South Africa’s High Court gave the green light on Friday for class action suits seeking damages from gold firms on behalf of up to half a million miners who contracted the fatal lung diseases silicosis and tuberculosis while working underground.
The decision by Judge Phineas Mojapelo sets the stage for protracted proceedings in the largest class action suits in Africa’s most industrialized country which analysts have said could cost the gold industry hundreds of millions of dollars.
Mojapelo also said that workers who had died of the diseases could be included in the suits – with any damages paid to their family members – and that each mining company should be held liable separately for any damages.
“We hold the view that in the context of this case, class action is the only realistic option through which most mine workers can assert their claims effectively against the mining companies,” Mojapelo said in the unanimous ruling by a three-judge bench.
“Mining companies will be held liable or responsible for their own actions of unlawful emissions,” the judge said.
Silicosis is caused by inhaling silica dust from gold-bearing rocks. It causes shortness of breath, a persistent cough and chest pains, and makes people highly susceptible to tuberculosis.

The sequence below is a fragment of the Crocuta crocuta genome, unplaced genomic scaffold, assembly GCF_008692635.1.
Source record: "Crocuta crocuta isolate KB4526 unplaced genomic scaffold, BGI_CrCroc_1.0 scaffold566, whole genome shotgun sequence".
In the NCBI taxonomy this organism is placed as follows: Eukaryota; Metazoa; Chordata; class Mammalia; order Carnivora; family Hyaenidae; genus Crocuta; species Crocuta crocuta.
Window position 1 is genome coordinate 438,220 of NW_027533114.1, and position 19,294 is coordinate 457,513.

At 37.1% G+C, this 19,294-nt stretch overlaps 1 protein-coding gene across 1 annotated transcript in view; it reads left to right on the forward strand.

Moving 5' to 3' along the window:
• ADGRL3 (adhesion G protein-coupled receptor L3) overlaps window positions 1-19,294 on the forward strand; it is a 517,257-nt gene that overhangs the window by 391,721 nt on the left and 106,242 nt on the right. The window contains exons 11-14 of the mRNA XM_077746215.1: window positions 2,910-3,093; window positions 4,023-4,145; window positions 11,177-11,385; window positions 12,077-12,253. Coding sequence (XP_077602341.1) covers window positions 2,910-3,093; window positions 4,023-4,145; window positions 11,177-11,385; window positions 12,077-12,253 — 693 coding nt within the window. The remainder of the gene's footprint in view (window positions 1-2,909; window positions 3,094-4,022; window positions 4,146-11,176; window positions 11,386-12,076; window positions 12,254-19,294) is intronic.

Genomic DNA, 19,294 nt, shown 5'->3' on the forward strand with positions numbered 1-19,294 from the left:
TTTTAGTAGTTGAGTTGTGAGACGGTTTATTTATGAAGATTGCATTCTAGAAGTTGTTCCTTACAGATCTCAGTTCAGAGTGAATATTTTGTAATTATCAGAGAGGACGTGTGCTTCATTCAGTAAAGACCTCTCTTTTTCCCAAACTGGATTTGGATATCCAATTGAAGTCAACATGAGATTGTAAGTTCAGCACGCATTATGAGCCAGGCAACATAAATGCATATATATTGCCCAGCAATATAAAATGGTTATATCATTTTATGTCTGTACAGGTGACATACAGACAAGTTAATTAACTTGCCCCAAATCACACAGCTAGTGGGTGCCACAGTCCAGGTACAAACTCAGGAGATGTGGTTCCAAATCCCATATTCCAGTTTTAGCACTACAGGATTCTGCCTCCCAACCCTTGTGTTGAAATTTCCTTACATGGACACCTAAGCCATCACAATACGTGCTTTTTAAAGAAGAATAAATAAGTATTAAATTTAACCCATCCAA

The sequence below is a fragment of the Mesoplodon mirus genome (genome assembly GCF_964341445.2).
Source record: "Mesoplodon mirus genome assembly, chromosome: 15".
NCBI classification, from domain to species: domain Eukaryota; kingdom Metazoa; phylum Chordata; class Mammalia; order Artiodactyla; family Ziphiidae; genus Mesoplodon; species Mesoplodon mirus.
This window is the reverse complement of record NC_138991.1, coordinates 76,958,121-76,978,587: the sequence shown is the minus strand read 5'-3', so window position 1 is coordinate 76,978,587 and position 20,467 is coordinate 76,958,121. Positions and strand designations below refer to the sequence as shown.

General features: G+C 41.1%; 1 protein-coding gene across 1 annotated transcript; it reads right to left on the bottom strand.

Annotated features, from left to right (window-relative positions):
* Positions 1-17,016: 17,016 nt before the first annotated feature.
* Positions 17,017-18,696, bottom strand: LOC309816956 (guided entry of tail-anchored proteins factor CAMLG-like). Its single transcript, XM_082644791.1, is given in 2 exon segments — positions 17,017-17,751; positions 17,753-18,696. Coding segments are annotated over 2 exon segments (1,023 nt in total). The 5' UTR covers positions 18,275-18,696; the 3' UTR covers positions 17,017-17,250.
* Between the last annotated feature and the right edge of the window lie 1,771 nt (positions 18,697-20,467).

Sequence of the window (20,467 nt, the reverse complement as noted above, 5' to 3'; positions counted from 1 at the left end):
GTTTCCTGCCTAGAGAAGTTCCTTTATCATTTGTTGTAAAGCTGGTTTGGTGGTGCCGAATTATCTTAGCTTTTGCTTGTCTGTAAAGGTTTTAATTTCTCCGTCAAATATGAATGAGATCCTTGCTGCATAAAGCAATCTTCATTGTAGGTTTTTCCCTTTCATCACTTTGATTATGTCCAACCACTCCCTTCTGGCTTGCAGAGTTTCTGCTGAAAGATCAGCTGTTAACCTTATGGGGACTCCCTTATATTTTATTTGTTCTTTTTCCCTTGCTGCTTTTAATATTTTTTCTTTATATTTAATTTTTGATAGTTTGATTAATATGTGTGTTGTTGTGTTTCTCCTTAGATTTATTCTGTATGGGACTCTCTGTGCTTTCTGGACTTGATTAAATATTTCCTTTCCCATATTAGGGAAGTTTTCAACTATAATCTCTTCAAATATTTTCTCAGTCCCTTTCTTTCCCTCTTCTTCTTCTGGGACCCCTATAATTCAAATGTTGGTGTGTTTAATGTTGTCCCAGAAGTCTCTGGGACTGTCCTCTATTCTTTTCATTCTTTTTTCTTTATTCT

The defendants in the case include some of the world’s biggest bullion producers, who have been hit by a slide in commodities prices and widespread labor unrest among miners.
The defendants include global mining firm Anglo American, Africa’s top bullion producer AngloGold Ashanti, Gold Fields, Harmony Gold, Sibanye Gold and African Rainbow Minerals (ARM), all of which have together formed the Occupational Lung Disease (OLD) Working Group to deal with such issues.
The OLD said in a statement that the gold firms were studying the judgment and would decide at a later date whether to appeal the verdict.
Shares in the gold companies shares were steady following the ruling, tracking a stronger price for the precious metal.
The class action suits, which have little precedent in South African law, have their roots in a landmark 2011 ruling by the Constitutional Court that for the first time allowed lung-diseased miners to sue employers for damages.
The claims, which stretch back decades, involve not just South Africans but also thousands of former miners from neighboring countries such as Lesotho, Malawi and Swaziland.
That is why Anglo American, which no longer has any interests in gold mining, and ARM, which no longer operates gold mines, have been named in the claims.
Friday’s ruling is separate from a $30 million silicosis settlement with 4,400 miners reached in March by Anglo American and AngloGold.